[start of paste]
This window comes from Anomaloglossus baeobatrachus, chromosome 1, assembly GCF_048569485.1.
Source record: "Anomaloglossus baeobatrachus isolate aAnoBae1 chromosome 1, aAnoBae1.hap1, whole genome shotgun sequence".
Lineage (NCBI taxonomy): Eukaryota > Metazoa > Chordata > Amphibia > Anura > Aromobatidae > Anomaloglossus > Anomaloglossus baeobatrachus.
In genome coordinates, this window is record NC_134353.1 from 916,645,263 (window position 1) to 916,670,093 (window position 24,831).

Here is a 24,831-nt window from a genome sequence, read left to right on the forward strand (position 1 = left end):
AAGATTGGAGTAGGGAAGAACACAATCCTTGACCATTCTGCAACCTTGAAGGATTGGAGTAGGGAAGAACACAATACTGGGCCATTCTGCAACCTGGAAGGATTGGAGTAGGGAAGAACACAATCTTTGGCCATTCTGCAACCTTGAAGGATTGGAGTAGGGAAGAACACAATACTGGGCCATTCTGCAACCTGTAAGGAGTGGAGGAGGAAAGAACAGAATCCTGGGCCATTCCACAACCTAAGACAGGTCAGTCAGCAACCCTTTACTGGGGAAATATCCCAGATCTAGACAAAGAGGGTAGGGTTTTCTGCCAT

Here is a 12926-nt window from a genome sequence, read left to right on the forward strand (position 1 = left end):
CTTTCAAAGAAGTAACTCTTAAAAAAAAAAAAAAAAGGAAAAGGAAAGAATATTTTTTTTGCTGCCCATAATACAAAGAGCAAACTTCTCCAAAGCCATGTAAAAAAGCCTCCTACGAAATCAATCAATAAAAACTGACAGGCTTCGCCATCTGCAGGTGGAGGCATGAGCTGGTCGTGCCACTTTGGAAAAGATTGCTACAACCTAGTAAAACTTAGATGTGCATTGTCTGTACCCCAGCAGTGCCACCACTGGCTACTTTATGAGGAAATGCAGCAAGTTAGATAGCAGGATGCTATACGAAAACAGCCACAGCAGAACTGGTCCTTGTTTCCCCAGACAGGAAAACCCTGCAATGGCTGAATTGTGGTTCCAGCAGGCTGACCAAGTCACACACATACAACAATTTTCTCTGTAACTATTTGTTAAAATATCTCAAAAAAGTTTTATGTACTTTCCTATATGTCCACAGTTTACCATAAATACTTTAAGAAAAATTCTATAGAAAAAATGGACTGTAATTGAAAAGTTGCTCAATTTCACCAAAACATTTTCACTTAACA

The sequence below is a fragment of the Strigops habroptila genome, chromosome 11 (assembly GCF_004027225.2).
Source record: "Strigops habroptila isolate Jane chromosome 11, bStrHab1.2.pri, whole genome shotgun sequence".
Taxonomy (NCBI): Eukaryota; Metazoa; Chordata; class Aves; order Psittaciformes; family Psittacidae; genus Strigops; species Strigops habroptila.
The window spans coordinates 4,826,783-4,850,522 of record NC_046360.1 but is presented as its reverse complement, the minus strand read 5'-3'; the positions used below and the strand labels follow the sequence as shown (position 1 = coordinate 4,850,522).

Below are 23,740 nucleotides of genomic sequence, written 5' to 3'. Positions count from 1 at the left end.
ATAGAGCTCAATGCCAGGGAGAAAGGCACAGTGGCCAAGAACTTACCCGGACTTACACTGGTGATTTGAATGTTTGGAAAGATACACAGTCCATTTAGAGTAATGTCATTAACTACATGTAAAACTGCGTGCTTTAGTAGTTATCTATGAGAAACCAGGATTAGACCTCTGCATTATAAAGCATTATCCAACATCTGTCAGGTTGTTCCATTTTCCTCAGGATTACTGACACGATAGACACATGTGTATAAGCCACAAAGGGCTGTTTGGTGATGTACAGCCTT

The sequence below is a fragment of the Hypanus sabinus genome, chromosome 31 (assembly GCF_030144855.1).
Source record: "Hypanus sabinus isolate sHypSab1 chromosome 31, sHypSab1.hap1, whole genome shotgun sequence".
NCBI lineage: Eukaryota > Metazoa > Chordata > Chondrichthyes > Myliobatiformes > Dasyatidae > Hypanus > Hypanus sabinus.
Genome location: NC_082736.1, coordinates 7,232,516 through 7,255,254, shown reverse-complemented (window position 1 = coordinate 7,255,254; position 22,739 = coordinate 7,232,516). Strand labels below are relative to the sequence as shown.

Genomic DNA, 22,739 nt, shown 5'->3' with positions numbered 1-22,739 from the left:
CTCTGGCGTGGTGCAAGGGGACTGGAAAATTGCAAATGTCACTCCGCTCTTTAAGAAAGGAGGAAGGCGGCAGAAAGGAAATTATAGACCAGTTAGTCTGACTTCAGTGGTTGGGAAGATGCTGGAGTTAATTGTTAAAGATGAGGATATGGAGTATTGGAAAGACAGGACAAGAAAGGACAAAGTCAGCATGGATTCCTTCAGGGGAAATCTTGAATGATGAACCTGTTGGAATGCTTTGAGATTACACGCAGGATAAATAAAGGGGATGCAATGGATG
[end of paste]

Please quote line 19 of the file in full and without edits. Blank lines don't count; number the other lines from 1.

Genomic DNA, 22,739 nt, shown 5'->3' with positions numbered 1-22,739 from the left: